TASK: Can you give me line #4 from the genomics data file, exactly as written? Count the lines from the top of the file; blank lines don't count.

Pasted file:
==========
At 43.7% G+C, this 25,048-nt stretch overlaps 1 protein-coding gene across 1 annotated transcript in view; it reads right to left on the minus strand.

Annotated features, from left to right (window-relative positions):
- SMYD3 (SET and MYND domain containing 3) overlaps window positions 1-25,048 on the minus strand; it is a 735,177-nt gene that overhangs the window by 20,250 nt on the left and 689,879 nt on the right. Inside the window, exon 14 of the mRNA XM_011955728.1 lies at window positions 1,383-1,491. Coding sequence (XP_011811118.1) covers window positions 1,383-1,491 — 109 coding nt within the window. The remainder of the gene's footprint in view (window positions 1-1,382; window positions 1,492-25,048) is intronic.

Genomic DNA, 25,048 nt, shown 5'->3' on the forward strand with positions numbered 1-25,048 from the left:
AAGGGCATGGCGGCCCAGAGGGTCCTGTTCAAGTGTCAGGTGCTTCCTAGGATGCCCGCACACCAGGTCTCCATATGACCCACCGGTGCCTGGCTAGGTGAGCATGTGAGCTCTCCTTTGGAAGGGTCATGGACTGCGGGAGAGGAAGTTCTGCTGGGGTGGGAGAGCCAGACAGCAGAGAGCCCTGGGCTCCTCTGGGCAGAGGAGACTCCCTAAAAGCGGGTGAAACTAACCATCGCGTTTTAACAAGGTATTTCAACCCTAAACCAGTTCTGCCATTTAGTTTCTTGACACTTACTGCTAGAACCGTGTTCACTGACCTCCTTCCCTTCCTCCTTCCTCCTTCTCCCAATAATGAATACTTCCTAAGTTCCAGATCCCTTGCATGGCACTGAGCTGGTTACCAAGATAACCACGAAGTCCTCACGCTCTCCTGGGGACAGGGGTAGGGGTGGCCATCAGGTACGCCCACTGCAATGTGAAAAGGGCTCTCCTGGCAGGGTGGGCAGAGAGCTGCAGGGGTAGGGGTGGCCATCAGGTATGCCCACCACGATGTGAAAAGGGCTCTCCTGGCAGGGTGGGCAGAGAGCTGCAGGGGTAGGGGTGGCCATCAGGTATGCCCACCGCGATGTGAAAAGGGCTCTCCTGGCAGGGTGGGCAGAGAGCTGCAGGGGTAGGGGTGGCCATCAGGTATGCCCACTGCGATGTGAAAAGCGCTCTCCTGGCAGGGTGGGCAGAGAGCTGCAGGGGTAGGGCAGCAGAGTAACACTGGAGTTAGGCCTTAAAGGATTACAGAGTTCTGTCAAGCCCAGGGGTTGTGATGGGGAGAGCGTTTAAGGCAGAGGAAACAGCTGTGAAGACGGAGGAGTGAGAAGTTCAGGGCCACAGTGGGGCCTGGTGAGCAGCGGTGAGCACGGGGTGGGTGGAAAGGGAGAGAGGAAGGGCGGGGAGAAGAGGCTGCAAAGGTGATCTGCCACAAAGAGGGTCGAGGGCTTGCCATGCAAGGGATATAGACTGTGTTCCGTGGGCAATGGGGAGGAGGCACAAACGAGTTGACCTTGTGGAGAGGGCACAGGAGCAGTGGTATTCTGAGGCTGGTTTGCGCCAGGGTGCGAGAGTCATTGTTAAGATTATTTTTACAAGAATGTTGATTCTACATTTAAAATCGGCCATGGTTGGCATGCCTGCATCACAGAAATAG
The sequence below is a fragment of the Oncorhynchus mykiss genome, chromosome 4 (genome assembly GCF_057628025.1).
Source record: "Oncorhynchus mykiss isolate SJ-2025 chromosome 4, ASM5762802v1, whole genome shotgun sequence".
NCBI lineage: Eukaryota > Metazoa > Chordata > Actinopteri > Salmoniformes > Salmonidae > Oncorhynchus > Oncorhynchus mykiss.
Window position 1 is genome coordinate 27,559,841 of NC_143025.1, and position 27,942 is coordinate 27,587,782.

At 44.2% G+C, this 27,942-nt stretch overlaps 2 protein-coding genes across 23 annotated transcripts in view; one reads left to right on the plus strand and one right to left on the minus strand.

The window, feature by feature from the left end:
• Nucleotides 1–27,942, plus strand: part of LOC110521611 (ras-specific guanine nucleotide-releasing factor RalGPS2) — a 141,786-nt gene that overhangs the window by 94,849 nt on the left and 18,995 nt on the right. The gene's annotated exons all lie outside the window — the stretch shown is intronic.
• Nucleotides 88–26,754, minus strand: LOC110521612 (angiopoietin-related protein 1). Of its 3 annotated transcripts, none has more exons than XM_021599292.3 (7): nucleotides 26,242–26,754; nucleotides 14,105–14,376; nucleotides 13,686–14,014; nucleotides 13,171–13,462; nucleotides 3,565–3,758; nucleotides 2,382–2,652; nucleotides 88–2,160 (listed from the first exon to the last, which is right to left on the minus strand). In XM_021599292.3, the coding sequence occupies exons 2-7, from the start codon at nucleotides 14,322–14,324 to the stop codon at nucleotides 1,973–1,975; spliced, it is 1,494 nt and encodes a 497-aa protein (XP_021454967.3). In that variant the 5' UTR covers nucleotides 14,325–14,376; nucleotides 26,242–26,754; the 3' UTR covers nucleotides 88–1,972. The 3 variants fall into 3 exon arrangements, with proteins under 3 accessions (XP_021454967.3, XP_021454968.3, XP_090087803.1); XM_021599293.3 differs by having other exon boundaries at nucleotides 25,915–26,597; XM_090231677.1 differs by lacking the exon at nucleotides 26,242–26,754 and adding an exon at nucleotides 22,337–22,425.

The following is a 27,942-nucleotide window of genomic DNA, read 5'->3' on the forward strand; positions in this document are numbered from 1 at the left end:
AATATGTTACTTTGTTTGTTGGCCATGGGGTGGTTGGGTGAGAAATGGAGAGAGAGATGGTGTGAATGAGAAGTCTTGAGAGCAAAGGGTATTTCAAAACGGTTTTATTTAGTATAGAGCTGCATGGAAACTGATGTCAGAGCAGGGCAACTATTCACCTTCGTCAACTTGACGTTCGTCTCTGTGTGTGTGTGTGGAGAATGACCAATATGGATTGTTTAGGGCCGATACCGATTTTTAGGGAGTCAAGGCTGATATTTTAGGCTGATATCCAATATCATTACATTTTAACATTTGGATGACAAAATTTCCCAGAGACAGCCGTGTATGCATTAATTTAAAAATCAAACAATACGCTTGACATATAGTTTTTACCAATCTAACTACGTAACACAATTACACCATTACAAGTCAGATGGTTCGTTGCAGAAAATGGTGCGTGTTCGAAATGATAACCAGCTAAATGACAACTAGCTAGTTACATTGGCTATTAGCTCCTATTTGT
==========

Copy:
Genomic DNA, 25,048 nt, shown 5'->3' on the forward strand with positions numbered 1-25,048 from the left: